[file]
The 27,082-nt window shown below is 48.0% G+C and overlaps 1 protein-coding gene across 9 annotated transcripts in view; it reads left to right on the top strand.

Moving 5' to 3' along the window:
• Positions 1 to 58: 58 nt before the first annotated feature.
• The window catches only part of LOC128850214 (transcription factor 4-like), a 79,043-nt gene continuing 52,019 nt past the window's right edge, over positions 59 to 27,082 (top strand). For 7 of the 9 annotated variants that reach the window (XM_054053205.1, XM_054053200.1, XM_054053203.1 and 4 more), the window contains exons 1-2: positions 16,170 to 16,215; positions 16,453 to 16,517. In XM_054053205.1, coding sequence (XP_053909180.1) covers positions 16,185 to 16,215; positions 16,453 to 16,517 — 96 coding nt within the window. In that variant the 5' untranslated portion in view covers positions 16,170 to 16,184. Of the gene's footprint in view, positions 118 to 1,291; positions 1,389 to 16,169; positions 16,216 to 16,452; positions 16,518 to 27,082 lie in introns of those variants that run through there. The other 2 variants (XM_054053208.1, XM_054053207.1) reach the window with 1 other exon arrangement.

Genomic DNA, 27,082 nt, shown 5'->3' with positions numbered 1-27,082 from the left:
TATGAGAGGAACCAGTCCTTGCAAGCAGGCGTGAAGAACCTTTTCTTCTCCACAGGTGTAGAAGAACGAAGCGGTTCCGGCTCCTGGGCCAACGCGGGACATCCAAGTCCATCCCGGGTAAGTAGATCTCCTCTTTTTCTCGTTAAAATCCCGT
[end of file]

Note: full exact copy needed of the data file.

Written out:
The 27,082-nt window shown below is 48.0% G+C and overlaps 1 protein-coding gene across 9 annotated transcripts in view; it reads left to right on the top strand.

Moving 5' to 3' along the window:
• Positions 1 to 58: 58 nt before the first annotated feature.
• The window catches only part of LOC128850214 (transcription factor 4-like), a 79,043-nt gene continuing 52,019 nt past the window's right edge, over positions 59 to 27,082 (top strand). For 7 of the 9 annotated variants that reach the window (XM_054053205.1, XM_054053200.1, XM_054053203.1 and 4 more), the window contains exons 1-2: positions 16,170 to 16,215; positions 16,453 to 16,517. In XM_054053205.1, coding sequence (XP_053909180.1) covers positions 16,185 to 16,215; positions 16,453 to 16,517 — 96 coding nt within the window. In that variant the 5' untranslated portion in view covers positions 16,170 to 16,184. Of the gene's footprint in view, positions 118 to 1,291; positions 1,389 to 16,169; positions 16,216 to 16,452; positions 16,518 to 27,082 lie in introns of those variants that run through there. The other 2 variants (XM_054053208.1, XM_054053207.1) reach the window with 1 other exon arrangement.

Genomic DNA, 27,082 nt, shown 5'->3' with positions numbered 1-27,082 from the left:
TATGAGAGGAACCAGTCCTTGCAAGCAGGCGTGAAGAACCTTTTCTTCTCCACAGGTGTAGAAGAACGAAGCGGTTCCGGCTCCTGGGCCAACGCGGGACATCCAAGTCCATCCCGGGTAAGTAGATCTCCTCTTTTTCTCGTTAAAATCCCGT